it receives and rejects heat. Thus a standard of comparison for every individual engine may be obtained with which to compare its actual performance. The standard of comparison generally adopted for this purpose is obtained by calculating the efficiency of an engine working according to the Rankine cycle. That is to say, expansion is adiabatic and is continued down to the back pressure which in, a non-condensing engine is 14·7 ℔ per square inch, since any back pressure above this amount is an imperfection which belongs to the actual engine. The back pressure is supposed to be uniform, and there is no compression.

Fig. 21.

Fig. 21 shows the pressure-volume diagram of the Rankine cycle for one pound of steam where the initial pressure is 175 ℔ per square inch by the gauge, equivalent to 190 ℔ per square inch absolute. In no case could an engine receiving steam at the temperature corresponding to this pressure and rejecting heat at 212°F. convert more heat into work than is

represented by the area of this diagram. The area of the diagram may be measured, but it is usually more convenient to calculate the number of B.Th.U. which the area represents from the following formula, which is expressed in terms of the absolute temperature T_{1} of the steam at the steam-pipe, and the temperature T_{2} = 461° + 212° = 673° absolute corresponding to the back pressure:—

With the initial pressure of 190 ℔ per square inch absolute it will be found from a steam table that T_{1}=838° absolute. Using this and the temperature 673° in the expression, it will be found that U = 185 B.Th.U. per pound of steam. If *h*_{2} is the water heat at the lower temperature, *h*_{1} the water heat at the higher temperature, and L_{1} the latent heat at the higher temperature, the heat supply per pound of steam is equal to *h*_{1} − *h*_{2}+L_{1}, which, from the steam tables, with the values of the temperatures given, is equal to 1013 B.Th.U. per pound. The thermal efficiency is therefore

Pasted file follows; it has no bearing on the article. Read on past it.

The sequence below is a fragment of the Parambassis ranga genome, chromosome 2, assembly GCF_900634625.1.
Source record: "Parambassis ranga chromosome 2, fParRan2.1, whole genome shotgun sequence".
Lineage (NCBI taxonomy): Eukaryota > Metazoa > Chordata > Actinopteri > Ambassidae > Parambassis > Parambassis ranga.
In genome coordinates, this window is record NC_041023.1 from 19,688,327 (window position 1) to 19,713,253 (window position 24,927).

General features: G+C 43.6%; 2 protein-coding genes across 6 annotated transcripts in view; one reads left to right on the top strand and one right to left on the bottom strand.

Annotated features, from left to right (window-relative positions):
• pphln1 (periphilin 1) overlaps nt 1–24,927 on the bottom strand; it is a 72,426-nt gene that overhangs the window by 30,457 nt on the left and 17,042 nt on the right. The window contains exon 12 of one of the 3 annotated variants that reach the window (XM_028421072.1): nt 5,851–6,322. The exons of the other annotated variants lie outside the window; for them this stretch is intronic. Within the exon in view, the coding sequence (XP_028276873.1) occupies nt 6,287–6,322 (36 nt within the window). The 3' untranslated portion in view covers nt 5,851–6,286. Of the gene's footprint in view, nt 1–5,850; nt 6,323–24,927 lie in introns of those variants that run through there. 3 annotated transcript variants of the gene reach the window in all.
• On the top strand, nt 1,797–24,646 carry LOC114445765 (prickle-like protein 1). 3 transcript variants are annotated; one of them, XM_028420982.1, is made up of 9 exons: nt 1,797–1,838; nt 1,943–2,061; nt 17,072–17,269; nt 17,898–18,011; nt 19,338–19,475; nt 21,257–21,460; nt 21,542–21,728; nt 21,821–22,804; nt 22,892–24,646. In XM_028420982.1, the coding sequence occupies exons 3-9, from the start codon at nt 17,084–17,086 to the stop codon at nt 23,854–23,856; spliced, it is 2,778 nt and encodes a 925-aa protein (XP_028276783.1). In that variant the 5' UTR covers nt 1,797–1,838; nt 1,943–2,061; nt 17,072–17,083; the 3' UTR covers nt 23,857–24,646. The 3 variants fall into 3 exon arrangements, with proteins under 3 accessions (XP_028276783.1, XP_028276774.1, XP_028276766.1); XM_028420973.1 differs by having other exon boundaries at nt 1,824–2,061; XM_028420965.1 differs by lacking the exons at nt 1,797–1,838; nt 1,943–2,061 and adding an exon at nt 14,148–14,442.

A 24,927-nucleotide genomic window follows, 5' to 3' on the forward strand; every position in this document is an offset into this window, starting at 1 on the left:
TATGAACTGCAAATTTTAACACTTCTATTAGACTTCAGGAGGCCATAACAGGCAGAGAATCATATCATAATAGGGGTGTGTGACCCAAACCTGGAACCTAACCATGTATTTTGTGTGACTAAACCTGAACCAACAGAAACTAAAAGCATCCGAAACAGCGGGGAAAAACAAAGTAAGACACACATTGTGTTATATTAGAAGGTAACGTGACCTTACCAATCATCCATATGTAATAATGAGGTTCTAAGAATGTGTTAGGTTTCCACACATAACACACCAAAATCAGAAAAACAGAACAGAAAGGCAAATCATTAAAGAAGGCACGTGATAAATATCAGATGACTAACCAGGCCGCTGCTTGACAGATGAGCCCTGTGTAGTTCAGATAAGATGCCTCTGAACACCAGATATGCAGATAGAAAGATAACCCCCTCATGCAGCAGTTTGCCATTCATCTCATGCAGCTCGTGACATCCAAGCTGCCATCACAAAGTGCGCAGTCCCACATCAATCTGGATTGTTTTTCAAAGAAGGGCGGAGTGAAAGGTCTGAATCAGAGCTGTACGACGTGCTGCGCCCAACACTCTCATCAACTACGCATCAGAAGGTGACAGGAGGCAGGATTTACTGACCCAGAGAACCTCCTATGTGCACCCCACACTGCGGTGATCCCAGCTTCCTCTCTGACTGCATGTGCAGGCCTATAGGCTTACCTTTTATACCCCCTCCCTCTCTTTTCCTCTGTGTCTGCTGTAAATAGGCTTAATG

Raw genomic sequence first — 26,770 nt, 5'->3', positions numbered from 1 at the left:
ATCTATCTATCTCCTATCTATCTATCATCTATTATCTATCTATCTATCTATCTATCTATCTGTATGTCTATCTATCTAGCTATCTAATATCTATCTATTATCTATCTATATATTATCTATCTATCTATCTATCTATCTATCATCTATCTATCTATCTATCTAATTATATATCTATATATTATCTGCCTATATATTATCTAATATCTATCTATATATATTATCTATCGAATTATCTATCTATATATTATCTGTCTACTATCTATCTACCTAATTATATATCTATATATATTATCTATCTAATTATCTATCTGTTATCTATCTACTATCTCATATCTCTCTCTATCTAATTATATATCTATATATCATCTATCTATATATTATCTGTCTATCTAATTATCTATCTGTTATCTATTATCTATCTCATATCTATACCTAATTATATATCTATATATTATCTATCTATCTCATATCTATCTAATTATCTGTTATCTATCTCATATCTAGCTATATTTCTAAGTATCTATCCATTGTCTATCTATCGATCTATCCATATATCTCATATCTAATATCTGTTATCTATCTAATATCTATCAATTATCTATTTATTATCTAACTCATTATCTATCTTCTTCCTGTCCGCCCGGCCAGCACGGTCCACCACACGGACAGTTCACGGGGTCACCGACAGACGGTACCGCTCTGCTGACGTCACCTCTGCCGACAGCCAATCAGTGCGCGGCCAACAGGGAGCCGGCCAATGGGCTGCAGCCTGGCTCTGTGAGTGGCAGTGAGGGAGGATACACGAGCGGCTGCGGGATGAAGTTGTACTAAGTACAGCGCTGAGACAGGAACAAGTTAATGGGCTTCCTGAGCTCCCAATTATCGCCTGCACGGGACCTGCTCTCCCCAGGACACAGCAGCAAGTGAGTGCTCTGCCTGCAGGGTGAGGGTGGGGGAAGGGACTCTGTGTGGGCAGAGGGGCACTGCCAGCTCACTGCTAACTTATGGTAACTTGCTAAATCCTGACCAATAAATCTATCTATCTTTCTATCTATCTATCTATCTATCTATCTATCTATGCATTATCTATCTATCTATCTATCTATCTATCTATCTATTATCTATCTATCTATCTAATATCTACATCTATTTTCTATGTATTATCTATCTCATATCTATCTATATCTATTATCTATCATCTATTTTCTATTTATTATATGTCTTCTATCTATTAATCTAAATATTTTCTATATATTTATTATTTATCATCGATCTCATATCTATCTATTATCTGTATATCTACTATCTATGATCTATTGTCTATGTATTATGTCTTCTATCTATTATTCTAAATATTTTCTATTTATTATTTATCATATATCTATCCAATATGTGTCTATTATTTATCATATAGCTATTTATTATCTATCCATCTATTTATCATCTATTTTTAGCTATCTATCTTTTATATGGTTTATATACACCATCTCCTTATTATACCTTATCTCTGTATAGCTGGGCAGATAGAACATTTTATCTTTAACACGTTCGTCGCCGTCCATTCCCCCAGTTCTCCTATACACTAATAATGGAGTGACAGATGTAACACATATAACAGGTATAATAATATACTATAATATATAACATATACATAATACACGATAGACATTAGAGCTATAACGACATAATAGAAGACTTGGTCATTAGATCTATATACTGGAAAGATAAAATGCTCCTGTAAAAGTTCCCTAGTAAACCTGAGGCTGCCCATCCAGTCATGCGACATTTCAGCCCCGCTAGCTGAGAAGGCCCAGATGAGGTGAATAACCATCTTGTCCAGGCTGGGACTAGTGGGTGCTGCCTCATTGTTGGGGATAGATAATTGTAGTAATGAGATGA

That is to say, a perfect engine working between the limits of temperature assigned would convert only 18% of the total heat supply into work. This would be an ideal performance for an engine receiving steam at 190 ℔ initial pressure absolute, and rejecting steam at the back pressure assumed above, and could never be attained in practice. When the initial pressure is 100 ℔ per square inch by the gauge the thermal efficiency drops to about nearly 15% with the same back pressure. The way the thermal efficiency of the ideal engine increases with the pressure is exhibited in fig. 22 by the curve AB. The curve was drawn by calculating the thermal efficiency from the above expression for various values of the initial temperature, keeping the final temperature constant at 673°, and then plotting these efficiencies against the corresponding values of the gauge pressures.